| as a Tor node. Switching between it and the main computer is done by a USB KVM
    | switch. On the dedicated computer, file and printer sharing is off.
    |
    | If I can't find the source or a good explanation, I'll reformat and reinstall
    | the OS.
    |
    | Once again, may extend my most sincere thanks to you for your suggestions
    | which I will follow to the letter.
    |
    | My warmest regards,
    | roadburner

    I wrote the Multi AV scanning tool. It is a scripted front end to the Trend Micro Sysclean
    utility and for the McAfee and Sophos Command Line Scanner. I saw a need to to help those
    infected so I wrote the tool to be as useful as possible. I am always willing to accept
    feedback for future improvements or enhancements.

    Realize that there *may* be multiple IP addresses associated to the web site you blocked
    (such as via DyDNS -- http://www.dydns.com/ ). So if the IP changes, the blocking is
    ineffectual. The question would what if you blocked the alias (URL) such as
    www.furryanimals.cyberspace.com ?


    --
    Dave
    http://www.claymania.com/removal-trojan-adware.html
    http://www.ik-cs.com/got-a-virus.htm
     
    David H. Lipman, Sep 19, 2005
    #5
  6. From: "roadburner" <roadburner^at^comcast^dot^net>

    | On Mon, 19 Sep 2005 15:06:46 -0400, roadburner <roadburner^at^comcast^dot^net>
    | wrote:
    |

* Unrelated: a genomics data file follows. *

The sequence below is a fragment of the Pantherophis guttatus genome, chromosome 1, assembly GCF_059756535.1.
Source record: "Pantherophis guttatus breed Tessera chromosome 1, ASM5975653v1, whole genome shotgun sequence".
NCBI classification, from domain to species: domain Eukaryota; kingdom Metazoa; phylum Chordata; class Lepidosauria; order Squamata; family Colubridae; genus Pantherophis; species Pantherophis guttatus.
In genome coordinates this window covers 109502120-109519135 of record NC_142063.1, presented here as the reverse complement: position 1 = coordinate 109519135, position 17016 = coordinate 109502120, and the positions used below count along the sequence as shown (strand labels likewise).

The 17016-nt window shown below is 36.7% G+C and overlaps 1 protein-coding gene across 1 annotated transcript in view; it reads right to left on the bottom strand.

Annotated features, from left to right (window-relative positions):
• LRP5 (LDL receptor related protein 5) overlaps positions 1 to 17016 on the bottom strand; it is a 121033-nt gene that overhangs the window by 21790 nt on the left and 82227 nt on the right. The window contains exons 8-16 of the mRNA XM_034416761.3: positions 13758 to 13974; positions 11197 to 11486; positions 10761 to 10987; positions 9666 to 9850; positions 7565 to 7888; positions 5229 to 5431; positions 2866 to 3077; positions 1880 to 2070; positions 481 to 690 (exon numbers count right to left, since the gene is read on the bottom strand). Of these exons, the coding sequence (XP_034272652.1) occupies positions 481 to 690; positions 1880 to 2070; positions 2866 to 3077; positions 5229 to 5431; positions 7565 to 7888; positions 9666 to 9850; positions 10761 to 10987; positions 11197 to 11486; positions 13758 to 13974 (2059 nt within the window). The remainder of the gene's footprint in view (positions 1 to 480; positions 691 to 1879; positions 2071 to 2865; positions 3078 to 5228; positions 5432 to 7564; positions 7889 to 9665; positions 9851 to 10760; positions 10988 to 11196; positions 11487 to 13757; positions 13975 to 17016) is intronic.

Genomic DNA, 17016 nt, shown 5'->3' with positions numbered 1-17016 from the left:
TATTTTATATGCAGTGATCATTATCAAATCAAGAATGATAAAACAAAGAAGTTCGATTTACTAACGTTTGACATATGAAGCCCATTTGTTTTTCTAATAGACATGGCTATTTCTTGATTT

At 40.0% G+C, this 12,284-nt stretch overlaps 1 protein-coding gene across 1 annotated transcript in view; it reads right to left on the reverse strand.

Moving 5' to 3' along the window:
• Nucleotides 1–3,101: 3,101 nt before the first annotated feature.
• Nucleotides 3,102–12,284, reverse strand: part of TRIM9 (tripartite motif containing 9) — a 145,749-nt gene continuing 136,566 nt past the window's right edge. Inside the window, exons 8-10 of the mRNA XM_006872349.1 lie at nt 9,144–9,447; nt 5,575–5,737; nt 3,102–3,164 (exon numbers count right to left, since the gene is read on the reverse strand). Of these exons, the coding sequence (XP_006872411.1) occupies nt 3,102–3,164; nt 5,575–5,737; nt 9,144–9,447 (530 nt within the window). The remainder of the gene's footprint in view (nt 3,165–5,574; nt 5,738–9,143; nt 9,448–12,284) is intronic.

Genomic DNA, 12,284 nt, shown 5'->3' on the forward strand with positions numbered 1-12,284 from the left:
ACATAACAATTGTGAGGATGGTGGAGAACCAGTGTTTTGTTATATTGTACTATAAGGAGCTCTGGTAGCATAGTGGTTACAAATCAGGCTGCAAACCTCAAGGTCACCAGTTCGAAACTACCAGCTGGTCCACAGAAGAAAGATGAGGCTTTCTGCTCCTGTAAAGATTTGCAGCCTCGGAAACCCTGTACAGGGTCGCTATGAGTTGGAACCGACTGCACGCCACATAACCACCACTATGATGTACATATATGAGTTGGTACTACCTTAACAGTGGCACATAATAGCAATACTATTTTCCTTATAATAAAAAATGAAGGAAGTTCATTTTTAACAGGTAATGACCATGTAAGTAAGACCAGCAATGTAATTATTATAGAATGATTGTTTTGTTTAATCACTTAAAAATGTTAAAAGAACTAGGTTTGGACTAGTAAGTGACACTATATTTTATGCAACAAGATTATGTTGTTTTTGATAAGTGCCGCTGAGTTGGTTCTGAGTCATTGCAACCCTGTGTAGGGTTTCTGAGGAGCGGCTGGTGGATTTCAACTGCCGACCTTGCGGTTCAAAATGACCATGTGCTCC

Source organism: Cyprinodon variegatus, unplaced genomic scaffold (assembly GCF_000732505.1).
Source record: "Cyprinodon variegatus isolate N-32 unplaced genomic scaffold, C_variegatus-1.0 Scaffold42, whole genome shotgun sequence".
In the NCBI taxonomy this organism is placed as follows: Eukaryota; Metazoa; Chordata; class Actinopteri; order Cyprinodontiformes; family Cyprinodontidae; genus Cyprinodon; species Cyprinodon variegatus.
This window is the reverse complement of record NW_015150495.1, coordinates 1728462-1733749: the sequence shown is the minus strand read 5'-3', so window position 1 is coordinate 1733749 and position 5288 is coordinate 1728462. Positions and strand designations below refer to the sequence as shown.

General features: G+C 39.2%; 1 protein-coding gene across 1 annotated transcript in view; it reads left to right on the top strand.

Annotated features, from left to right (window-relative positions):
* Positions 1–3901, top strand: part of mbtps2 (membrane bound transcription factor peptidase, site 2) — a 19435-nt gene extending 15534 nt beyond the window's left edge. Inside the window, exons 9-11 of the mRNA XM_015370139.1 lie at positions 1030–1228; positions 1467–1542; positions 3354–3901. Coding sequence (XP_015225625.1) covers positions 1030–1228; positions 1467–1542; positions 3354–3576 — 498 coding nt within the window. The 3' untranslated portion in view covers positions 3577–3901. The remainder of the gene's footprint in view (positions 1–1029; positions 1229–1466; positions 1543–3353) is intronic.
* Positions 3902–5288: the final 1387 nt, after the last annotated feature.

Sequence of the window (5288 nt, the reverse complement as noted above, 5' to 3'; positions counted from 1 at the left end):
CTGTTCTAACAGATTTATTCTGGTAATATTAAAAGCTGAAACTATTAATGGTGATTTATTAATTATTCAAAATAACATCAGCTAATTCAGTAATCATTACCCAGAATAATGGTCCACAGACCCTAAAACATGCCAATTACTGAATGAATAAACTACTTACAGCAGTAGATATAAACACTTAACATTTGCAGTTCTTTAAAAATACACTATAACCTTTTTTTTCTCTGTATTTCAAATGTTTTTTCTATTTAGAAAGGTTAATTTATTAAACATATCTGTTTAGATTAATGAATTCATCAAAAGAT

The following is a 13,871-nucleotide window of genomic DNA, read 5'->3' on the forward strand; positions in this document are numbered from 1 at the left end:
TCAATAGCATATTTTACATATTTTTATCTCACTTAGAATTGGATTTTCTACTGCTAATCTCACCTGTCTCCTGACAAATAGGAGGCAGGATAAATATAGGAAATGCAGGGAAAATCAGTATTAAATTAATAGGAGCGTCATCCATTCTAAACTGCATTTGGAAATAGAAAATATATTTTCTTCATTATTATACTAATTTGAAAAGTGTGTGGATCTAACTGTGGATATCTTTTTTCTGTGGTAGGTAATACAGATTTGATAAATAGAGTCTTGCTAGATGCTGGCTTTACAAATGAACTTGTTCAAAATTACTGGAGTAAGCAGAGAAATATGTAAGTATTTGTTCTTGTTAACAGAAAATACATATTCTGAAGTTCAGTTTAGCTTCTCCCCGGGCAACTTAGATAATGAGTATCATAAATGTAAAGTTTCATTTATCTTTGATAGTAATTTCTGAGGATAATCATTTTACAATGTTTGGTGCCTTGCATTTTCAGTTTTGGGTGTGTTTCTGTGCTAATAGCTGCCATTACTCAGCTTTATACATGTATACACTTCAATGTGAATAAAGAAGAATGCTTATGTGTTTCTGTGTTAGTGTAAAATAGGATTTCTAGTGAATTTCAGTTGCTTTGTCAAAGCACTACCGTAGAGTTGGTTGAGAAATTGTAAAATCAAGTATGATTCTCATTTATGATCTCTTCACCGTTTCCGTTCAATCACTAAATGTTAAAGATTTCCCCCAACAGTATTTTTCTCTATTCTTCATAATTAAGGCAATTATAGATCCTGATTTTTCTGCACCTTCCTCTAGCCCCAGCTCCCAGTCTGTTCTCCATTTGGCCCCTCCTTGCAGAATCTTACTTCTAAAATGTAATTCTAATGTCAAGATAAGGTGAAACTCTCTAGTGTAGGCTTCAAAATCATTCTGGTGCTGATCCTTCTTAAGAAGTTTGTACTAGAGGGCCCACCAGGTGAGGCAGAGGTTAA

| Forgot to mention that mcaffee is offered free to comcast subscribers of which
    | I am one. I'll install it tonight too.
    |
    | Regards,
    | roadburner

    The FREE version of McAfee is the retail version. It is tied to IE and and does not include
    the McAfee Command Line Scanner that is downloaded and used in my Multi AV Scanning Tool
    which has been programmed to run aggressively.

    --
    Dave
    http://www.claymania.com/removal-trojan-adware.html
    http://www.ik-cs.com/got-a-virus.htm
     
    David H. Lipman, Sep 19, 2005
    #6
  7. roadburner

    roadburner Guest

    On Mon, 19 Sep 2005 19:41:05 GMT, "David H. Lipman"
    <DLipman~nospam~@Verizon.Net> wrote:

    Snipped
    >
    >I wrote the Multi AV scanning tool. It is a scripted front end to the Trend Micro Sysclean
    >utility and for the McAfee and Sophos Command Line Scanner. I saw a need to to help those
    >infected so I wrote the tool to be as useful as possible. I am always willing to accept